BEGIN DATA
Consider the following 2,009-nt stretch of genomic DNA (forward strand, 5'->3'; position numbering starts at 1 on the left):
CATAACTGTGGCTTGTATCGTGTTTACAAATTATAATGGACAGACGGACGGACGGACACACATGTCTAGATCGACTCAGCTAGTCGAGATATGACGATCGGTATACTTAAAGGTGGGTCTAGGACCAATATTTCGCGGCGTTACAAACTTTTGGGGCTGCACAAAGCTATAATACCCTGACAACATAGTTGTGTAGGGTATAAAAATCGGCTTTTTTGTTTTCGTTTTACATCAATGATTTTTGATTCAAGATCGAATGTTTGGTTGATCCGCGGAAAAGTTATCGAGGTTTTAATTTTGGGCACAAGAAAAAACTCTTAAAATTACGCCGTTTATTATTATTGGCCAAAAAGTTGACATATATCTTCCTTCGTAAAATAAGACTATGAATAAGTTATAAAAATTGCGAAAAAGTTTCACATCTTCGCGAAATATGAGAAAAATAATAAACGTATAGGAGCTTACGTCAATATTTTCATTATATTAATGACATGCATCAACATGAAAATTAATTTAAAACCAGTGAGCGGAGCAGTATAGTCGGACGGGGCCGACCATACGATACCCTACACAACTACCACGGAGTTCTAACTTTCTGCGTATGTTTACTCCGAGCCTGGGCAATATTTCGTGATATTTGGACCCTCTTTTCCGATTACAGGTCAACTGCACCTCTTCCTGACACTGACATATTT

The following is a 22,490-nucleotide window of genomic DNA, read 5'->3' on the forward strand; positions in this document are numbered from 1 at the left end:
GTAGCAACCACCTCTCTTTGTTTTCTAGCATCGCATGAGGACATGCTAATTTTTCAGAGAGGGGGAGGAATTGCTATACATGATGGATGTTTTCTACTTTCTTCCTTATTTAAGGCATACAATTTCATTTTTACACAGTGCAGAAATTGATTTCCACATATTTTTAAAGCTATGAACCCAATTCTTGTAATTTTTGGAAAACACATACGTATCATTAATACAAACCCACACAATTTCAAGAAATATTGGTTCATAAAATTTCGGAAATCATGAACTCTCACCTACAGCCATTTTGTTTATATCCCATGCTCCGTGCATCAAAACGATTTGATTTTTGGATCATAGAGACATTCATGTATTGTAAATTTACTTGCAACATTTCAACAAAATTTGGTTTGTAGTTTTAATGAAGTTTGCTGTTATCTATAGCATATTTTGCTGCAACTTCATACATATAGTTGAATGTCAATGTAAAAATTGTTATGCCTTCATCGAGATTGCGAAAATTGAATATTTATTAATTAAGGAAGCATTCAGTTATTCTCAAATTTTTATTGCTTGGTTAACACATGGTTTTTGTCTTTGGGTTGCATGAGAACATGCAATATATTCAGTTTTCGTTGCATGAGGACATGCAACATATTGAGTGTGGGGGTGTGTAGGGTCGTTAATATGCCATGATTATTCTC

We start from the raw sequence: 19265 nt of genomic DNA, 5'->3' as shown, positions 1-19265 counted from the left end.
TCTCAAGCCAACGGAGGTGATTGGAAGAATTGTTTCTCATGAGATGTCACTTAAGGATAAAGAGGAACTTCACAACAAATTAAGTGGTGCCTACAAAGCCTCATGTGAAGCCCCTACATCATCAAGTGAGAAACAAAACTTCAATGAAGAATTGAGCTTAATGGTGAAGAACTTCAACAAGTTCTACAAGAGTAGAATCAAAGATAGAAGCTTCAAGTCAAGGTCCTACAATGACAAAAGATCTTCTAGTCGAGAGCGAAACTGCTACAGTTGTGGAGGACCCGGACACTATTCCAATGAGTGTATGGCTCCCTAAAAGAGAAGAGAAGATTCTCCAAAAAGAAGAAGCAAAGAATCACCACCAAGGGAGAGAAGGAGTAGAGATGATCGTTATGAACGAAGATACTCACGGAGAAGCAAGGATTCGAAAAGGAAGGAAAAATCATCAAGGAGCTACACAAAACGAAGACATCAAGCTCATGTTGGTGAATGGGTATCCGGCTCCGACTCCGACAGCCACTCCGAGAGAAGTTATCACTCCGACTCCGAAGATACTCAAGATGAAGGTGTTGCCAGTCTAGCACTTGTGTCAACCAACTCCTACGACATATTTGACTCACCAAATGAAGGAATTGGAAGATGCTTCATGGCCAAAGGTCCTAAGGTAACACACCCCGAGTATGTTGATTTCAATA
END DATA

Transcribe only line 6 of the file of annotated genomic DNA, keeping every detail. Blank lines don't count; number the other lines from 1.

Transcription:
TCTCAAGCCAACGGAGGTGATTGGAAGAATTGTTTCTCATGAGATGTCACTTAAGGATAAAGAGGAACTTCACAACAAATTAAGTGGTGCCTACAAAGCCTCATGTGAAGCCCCTACATCATCAAGTGAGAAACAAAACTTCAATGAAGAATTGAGCTTAATGGTGAAGAACTTCAACAAGTTCTACAAGAGTAGAATCAAAGATAGAAGCTTCAAGTCAAGGTCCTACAATGACAAAAGATCTTCTAGTCGAGAGCGAAACTGCTACAGTTGTGGAGGACCCGGACACTATTCCAATGAGTGTATGGCTCCCTAAAAGAGAAGAGAAGATTCTCCAAAAAGAAGAAGCAAAGAATCACCACCAAGGGAGAGAAGGAGTAGAGATGATCGTTATGAACGAAGATACTCACGGAGAAGCAAGGATTCGAAAAGGAAGGAAAAATCATCAAGGAGCTACACAAAACGAAGACATCAAGCTCATGTTGGTGAATGGGTATCCGGCTCCGACTCCGACAGCCACTCCGAGAGAAGTTATCACTCCGACTCCGAAGATACTCAAGATGAAGGTGTTGCCAGTCTAGCACTTGTGTCAACCAACTCCTACGACATATTTGACTCACCAAATGAAGGAATTGGAAGATGCTTCATGGCCAAAGGTCCTAAGGTAACACACCCCGAGTATGTTGATTTCAATA